1. [syn: dearth, famine, shortage]
2. a severe shortage of food (as through crop failure) resulting in violent hunger and starvation and death;
The Collaborative International Dictionary of English v.0.48:
Famine \Fam"ine\, n. [F. famine, fr. L. fames hunger; cf. Gr.
????? want, need, Skr. h[=a]ni loss, lack, h[=a] to leave.]
General scarcity of food; dearth; a want of provisions;
destitution. "Worn with famine." --Milton.
There was a famine in the land. --Gen. xxvi.
Famine fever (Med.), typhus fever.
WordNet (r) 3.0 (2006):
n 1: an acute insufficiency [syn: dearth, famine,
2: a severe shortage of food (as through crop failure) resulting
in violent hunger and starvation and death
Moby Thesaurus II by Grady Ward, 1.0:
42 Moby Thesaurus words for "famine":
absence, aridity, barrenness, beggary, birth control,
contraception, dearth, defectiveness, deficiency, deficit,
deprivation, destitution, drought, dry womb, dryness, exiguity,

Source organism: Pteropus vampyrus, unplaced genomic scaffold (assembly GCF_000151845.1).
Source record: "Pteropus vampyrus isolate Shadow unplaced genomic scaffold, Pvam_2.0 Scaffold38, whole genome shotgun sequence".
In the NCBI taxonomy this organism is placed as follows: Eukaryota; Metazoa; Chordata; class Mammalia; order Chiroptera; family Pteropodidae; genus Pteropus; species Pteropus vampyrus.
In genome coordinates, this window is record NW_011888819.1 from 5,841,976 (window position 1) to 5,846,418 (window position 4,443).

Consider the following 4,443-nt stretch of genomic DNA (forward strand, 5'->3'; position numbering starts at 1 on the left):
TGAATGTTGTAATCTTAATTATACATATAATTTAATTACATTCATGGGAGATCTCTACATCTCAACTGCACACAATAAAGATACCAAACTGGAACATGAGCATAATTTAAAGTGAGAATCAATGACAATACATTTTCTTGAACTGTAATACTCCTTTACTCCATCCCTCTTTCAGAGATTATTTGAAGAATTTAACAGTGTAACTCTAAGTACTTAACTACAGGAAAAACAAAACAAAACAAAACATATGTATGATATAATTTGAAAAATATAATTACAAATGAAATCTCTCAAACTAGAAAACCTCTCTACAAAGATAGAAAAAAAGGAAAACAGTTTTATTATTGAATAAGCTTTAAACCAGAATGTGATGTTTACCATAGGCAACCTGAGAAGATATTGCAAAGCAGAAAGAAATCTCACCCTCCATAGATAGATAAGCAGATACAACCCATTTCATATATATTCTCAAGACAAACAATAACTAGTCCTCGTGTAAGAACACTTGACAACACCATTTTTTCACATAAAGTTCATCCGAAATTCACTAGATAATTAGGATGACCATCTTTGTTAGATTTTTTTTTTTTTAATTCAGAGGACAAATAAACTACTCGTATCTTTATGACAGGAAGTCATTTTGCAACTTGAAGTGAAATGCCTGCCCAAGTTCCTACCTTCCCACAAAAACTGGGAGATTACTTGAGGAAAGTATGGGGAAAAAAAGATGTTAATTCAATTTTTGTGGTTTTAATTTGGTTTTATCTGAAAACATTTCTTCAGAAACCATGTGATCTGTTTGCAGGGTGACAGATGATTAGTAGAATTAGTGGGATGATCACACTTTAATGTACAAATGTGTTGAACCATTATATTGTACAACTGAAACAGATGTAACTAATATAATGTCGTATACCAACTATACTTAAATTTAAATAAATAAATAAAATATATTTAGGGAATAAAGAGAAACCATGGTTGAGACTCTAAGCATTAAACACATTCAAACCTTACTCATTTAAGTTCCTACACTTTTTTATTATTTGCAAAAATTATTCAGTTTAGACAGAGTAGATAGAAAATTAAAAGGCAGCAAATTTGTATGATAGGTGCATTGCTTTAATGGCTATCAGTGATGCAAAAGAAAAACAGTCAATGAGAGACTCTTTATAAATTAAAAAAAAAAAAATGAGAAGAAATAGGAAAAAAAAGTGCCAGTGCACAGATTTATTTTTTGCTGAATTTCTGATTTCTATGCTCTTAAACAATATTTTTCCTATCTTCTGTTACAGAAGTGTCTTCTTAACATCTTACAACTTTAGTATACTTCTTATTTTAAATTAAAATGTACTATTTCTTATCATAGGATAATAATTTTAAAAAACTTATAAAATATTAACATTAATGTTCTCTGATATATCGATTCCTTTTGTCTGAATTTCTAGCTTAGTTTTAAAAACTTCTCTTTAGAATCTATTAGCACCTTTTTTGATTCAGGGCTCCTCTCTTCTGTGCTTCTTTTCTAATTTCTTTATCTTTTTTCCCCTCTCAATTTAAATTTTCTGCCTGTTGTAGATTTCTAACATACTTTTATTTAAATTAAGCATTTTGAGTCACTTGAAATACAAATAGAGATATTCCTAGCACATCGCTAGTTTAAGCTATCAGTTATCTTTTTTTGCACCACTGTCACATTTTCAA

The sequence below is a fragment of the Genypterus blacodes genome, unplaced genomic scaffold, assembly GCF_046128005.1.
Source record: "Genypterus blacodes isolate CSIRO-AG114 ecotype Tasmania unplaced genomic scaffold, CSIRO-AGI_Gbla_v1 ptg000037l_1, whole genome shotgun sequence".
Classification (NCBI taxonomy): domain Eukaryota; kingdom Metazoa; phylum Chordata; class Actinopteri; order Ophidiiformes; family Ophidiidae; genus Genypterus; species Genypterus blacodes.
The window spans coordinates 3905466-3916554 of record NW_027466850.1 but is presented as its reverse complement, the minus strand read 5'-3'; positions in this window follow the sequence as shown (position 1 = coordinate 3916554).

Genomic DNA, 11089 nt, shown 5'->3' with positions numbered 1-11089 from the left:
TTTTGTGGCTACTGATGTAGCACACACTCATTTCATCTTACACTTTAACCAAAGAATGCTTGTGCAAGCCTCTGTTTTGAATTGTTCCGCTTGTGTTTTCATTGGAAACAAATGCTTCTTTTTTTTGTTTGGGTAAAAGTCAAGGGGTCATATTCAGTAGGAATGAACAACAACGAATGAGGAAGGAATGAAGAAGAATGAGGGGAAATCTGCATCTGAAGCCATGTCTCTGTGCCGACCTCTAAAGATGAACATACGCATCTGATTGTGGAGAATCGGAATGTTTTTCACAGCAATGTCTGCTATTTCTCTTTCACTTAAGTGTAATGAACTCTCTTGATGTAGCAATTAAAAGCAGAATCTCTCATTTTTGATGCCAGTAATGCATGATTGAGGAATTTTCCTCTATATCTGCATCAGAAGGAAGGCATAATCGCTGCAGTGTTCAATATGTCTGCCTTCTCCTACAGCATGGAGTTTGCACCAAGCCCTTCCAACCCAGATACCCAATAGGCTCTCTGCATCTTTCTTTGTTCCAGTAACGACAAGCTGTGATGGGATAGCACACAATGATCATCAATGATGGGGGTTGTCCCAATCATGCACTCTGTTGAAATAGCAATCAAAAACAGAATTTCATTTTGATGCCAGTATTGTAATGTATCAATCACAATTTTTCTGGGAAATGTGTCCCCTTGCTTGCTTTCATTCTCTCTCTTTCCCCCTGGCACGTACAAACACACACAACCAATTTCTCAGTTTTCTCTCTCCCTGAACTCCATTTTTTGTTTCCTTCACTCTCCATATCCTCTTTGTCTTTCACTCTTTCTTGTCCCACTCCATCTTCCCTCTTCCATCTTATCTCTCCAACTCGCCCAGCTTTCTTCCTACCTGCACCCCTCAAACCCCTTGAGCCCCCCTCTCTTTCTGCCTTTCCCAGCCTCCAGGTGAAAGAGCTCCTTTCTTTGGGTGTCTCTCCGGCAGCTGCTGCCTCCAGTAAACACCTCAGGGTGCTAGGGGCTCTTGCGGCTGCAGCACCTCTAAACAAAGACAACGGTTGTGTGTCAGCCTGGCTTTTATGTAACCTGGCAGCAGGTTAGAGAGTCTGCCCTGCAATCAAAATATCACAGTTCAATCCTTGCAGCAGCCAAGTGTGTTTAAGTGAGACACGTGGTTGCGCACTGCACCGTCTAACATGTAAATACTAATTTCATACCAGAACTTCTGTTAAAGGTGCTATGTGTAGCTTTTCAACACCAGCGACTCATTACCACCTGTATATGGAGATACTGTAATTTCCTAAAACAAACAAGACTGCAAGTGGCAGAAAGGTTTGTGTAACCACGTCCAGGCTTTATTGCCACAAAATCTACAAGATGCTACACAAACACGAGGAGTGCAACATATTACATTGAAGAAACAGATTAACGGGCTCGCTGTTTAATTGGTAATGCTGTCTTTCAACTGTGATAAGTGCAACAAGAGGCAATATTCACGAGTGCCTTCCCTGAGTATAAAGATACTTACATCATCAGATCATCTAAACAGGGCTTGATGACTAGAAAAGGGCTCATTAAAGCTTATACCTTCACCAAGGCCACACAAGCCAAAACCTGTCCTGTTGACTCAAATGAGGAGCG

family planning, imperfection, impotence, impoverishment,
incompleteness, ineffectualness, infecundity, infertility, lack,
need, omission, paucity, planned parenthood, scarcity, shortage,
shortcoming, shortfall, starvation, sterileness, sterility,
unfertileness, unfruitfulness, unproductiveness, want, wantage,
Easton's 1897 Bible Dictionary:
The first mentioned in Scripture was so grievous as to compel
Abraham to go down to the land of Egypt (Gen. 26:1). Another is
mentioned as having occurred in the days of Isaac, causing him
to go to Gerar (Gen. 26:1, 17). But the most remarkable of all
was that which arose in Egypt in the days of Joseph, which
lasted for seven years (Gen. 41-45).
Famines were sent as an effect of God's anger against a guilty
people (2 Kings 8:1, 2; Amos 8:11; Deut. 28:22-42; 2 Sam. 21:1;
2 Kings 6:25-28; 25:3; Jer. 14:15; 19:9; 42:17, etc.). A famine
was predicted by Agabus (Acts 11:28). Josephus makes mention of
the famine which occurred A.D. 45. Helena, queen of Adiabene,
being at Jerusalem at that time, procured corn from Alexandria
and figs from Cyprus for its poor inhabitants.